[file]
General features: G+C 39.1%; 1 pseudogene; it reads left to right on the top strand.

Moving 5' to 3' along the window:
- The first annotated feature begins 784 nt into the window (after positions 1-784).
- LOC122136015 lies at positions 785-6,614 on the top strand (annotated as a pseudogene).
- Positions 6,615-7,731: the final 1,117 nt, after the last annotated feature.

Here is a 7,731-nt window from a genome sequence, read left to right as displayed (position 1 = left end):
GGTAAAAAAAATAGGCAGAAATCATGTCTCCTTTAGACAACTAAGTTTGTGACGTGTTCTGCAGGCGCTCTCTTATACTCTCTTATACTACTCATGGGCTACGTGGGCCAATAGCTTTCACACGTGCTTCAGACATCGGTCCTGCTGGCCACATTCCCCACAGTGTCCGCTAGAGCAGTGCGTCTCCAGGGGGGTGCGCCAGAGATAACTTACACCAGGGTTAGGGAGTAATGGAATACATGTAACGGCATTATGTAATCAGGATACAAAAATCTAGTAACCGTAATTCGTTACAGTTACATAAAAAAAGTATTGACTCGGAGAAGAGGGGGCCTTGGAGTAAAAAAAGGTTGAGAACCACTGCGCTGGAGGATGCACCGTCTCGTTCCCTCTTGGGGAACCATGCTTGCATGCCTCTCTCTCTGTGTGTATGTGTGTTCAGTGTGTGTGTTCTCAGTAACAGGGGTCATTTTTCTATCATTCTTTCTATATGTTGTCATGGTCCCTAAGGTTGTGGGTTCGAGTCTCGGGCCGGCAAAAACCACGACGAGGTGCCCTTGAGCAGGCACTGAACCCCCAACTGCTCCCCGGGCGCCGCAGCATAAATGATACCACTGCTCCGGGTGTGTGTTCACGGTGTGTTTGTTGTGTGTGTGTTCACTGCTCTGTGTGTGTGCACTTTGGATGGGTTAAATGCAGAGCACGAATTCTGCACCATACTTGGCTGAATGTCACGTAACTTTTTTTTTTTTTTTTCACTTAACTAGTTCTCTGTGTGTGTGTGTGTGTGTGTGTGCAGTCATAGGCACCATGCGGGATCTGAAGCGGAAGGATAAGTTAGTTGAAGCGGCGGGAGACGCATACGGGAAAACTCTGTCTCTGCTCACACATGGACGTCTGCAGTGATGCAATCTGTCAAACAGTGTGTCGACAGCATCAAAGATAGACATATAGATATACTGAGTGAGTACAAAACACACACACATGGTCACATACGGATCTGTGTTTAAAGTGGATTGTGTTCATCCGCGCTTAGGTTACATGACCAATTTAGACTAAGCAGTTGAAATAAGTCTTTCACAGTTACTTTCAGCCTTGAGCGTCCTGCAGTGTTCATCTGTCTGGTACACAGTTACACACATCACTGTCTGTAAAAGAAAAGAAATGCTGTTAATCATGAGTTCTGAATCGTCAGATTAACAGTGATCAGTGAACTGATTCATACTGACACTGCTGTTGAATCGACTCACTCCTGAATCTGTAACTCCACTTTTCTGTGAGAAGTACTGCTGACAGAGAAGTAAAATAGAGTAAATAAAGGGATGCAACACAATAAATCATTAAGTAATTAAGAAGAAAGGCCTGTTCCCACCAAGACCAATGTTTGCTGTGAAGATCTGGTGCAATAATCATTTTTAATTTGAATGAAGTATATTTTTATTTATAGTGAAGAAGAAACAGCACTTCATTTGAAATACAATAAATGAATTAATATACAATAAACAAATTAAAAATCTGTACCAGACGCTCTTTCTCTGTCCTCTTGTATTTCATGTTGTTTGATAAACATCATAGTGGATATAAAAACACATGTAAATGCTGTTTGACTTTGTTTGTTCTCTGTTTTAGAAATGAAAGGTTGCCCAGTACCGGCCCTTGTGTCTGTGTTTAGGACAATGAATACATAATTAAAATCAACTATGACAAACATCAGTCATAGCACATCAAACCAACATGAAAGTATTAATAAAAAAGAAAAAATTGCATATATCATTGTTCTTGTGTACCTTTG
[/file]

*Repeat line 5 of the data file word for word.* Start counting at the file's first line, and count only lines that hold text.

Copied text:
- Positions 6,615-7,731: the final 1,117 nt, after the last annotated feature.